Government lotteries play us for suckers

Here is a piece that first appeared Sept. 10, 2015, on the Gratiot County Republican web site. Back in 1988 when I was the sole reporter for a small weekly newspaper in New Baltimore, I started buying Lotto tickets and discovered the reason why people play the lottery. It gives them a license to dream. When that ticket is in your pocket you can fantasize about how much better life will be if you win. But after losing 50 times in a row I stopped buying tickets. I decided I’d rather spend that money on something else; almost anything else to be honest. But many people feel differently and spend hundreds of dollars a years on lottery tickets.  I’m not opposed to gambling in general, and no level of government prohibition would eliminate it in any case. But for the government itself to be “the house” is just wrong. Government should encourage us to be better, more productive citizens. Each of us should be improving ourselves and making a contribution to the whole. Encouraging us

Term limits protect voters from themselves

This was uploaded to Gratiot County Republican web site on Aug. 12, 2015. "Washington is a very easy city for you to forget where you came from and why you got there in the first place." Harry S Truman “Politicians are like diapers. They should be changed regularly, and for the same reason.” Old joke I’ve never understood the mass appeal of term limits among the general population. Term limits are widely seen as a restriction on elected officials, and they are in the sense that officials are prohibited from seeking re-election after a certain number of years. But the primary restriction is on voters who are essentially told, “We know you like this guy and would re-elect him, but you don’t know what’s good for you so he isn’t on the ballot anymore.” Yes, term limits are the stop-me-before-I-reelect-this-bum-again law. Support for term limits is a tacit admission that voters are too ignorant to know when an elected official has been captured by the system a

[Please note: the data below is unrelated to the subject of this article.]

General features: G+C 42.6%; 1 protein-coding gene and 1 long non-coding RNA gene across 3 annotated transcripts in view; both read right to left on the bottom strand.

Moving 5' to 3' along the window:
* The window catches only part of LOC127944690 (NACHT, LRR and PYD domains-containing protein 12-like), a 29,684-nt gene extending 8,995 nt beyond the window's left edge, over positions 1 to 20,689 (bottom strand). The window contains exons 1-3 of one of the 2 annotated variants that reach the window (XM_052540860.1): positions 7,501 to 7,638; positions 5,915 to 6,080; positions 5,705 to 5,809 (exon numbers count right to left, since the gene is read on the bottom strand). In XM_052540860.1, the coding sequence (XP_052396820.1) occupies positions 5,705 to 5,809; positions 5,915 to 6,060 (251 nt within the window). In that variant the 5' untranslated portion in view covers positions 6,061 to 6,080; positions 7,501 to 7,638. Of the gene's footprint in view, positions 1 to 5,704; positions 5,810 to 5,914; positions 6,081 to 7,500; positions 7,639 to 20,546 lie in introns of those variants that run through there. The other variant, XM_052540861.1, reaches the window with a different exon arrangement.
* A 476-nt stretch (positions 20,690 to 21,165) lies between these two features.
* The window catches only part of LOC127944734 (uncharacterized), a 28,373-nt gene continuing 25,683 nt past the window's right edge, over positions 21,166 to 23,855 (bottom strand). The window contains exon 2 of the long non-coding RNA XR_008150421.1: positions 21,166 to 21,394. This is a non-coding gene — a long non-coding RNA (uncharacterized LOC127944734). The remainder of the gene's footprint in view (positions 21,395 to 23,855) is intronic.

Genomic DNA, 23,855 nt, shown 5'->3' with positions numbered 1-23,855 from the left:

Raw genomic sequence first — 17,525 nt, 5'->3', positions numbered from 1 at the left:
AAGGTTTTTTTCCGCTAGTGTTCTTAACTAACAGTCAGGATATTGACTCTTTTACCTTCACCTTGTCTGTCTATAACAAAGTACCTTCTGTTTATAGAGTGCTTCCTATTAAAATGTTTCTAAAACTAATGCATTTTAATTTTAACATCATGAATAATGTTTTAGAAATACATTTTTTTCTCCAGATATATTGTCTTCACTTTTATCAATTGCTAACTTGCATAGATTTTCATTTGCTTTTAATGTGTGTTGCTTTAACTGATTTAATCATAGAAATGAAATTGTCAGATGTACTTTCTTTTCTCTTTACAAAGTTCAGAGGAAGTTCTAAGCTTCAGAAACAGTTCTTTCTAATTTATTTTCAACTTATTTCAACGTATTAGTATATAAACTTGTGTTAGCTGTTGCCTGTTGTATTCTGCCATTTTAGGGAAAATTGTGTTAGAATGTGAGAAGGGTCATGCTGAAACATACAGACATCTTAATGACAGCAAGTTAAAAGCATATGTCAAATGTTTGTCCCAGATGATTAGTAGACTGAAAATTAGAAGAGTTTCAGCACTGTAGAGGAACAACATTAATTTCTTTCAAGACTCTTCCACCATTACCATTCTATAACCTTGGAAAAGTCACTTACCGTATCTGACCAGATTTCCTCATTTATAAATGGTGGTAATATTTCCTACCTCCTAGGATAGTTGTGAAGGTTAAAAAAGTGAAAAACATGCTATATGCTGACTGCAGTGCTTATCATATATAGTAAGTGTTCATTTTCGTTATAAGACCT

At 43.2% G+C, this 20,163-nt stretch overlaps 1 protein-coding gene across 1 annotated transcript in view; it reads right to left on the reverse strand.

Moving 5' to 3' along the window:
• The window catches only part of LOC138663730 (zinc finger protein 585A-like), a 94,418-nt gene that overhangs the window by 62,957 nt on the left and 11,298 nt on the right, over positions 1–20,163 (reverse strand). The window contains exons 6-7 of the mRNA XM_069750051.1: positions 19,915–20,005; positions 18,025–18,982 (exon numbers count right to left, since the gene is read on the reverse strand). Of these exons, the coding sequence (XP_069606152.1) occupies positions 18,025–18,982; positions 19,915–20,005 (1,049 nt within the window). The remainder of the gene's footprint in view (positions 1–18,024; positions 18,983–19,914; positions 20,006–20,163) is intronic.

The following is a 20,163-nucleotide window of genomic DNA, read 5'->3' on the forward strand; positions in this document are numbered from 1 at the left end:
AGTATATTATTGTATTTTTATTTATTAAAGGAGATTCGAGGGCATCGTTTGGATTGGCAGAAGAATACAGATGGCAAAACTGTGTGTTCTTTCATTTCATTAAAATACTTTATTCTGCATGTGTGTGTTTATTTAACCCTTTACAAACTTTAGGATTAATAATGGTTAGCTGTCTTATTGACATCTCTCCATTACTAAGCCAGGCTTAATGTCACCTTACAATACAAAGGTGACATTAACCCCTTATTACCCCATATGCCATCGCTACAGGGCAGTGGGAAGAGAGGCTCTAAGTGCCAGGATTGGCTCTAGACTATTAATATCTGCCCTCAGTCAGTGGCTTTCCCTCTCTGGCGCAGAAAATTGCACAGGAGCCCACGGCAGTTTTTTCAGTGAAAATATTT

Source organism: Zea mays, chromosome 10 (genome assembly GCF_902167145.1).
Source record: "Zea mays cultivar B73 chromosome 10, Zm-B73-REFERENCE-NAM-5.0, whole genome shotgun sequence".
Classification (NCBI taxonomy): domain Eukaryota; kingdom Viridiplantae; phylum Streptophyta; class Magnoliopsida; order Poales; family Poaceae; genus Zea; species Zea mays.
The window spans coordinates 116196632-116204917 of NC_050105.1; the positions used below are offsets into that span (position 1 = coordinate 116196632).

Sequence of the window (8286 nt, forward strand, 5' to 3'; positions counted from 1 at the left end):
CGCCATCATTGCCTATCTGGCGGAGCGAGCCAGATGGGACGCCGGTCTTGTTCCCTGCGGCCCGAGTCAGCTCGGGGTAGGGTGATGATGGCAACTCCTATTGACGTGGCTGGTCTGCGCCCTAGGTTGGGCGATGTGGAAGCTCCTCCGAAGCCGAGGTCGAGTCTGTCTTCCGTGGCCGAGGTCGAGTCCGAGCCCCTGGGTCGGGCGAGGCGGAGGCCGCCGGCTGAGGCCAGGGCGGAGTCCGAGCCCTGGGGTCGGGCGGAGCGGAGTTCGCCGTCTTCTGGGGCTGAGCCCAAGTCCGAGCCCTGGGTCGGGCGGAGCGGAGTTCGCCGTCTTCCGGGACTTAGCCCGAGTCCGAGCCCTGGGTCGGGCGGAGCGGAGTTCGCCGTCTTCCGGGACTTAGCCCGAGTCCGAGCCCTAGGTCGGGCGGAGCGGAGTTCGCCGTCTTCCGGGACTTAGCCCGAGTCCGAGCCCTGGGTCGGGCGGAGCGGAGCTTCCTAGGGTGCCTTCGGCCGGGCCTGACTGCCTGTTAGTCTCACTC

Good government is boring

This was published on Gratiot County Republican Party web site on July 30, 2015 When I worked as a reporter for the Observer & Eccentric Newspapers (1990-2001) I learned that honest, efficient, effective government is boring. Oh, it’s great for residents of a city or township. But when one covers good government for a newspaper the stories are enough to put you to sleep. My responsibilities with the West Bloomfield Eccentric (in Detroit suburbs) were covering the township government and crime, which were sometimes the same thing. Ironically, a newspaper reporter wants exactly the opposite from a board he covers than a resident of the municipality. As a reporter, I want a board with lots of rivalry, back-stabbing, jealousy, secrecy and controversy. In short: bad government. And that's what I got from West Bloomfield Township. To set the scene: It was 1991, and a venerable and respected township supervisor had died. The board of trustees appointed a community activis